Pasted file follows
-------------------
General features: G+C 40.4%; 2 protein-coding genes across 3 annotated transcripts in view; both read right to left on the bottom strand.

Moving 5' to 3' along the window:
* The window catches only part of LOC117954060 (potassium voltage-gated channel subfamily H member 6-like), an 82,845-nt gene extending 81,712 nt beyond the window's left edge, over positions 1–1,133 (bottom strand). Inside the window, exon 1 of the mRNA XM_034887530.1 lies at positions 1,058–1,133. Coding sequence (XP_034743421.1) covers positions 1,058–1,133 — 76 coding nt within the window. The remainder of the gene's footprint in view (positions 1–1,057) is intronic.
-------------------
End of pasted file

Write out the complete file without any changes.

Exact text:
General features: G+C 40.4%; 2 protein-coding genes across 3 annotated transcripts in view; both read right to left on the bottom strand.

Moving 5' to 3' along the window:
* The window catches only part of LOC117954060 (potassium voltage-gated channel subfamily H member 6-like), an 82,845-nt gene extending 81,712 nt beyond the window's left edge, over positions 1–1,133 (bottom strand). Inside the window, exon 1 of the mRNA XM_034887530.1 lies at positions 1,058–1,133. Coding sequence (XP_034743421.1) covers positions 1,058–1,133 — 76 coding nt within the window. The remainder of the gene's footprint in view (positions 1–1,057) is intronic.